The only thing that is different from one time to another is what is seen and what is seen depends upon how everybody is doing everything. This makes the thing we are looking at very different and this makes what those describe it make of it, it makes a composition, it confuses, it shows, it is, it looks, it likes it as it is, and this makes what is seen as it is seen. (21)
Gertrude Stein in “Composition as Explanation.”
What is seen is seen. Showing, Lacan says in The Four Fundamental Concepts of Psychoanalysis is essential to the gaze, but what is shown? A picture of one’s identity, of one’s psychological reality, of the real “in which the subject has to map himself as such.” The picture is, in other words, a “mapping of space, not sight” (86); and this mapping must be perceived in terms of a “temporal function, instantaneity” (87).
But, as Lacan says, something always slips in our relation to things, which reminds me of a Zen monastery in Japan - the name of which I forget - where thirteen stones are spread out in a layout across a garden, but no matter from where you’re looking you only see twelve stones at a time - the thirteenth stone that would complete the picture is always outside your scope of vision.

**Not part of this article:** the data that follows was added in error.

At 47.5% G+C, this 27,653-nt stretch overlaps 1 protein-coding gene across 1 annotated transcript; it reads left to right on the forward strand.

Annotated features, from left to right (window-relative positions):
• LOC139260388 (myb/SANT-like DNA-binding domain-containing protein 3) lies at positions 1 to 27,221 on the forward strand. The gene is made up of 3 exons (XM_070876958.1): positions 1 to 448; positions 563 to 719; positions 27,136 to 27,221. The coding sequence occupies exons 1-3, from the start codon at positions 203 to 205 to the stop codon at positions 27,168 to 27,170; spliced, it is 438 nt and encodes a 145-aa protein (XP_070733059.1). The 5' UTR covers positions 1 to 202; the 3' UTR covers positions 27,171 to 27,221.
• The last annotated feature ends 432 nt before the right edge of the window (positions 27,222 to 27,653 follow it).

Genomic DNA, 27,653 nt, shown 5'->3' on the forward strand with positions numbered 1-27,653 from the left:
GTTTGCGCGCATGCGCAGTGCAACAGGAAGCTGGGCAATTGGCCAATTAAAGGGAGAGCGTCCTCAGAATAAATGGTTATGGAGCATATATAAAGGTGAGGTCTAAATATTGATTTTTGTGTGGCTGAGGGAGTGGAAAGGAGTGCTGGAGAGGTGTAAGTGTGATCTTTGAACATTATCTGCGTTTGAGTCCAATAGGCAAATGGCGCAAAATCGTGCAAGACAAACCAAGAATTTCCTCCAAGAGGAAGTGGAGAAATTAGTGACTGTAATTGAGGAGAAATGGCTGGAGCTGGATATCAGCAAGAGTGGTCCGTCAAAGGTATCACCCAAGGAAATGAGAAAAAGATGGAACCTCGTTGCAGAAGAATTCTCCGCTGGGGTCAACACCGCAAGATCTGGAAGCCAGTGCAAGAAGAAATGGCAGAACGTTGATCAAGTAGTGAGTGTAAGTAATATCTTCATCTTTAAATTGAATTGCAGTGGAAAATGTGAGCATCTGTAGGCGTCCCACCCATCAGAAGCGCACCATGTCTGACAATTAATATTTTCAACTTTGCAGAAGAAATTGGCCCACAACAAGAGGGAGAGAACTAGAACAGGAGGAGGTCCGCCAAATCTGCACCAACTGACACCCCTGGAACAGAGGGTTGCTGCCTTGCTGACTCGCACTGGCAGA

Whenever you’re immersed in “looking” you’re not the impossible bystander - watching from the outside objectively - you’re always part of the watching and, as such, you cannot see the entire picture because you cannot watch yourself watching.
In doing the watching, the picture is lost. Hence, we always have to begin again and again and again and again - encircling what is left out by doubling and displacing - mapping it out in an associative, hypertextual fashion - beginning again and again in a continuous present - composing a framework of invisible rhythms, mapping a space that shows in a moment of instantenous perception.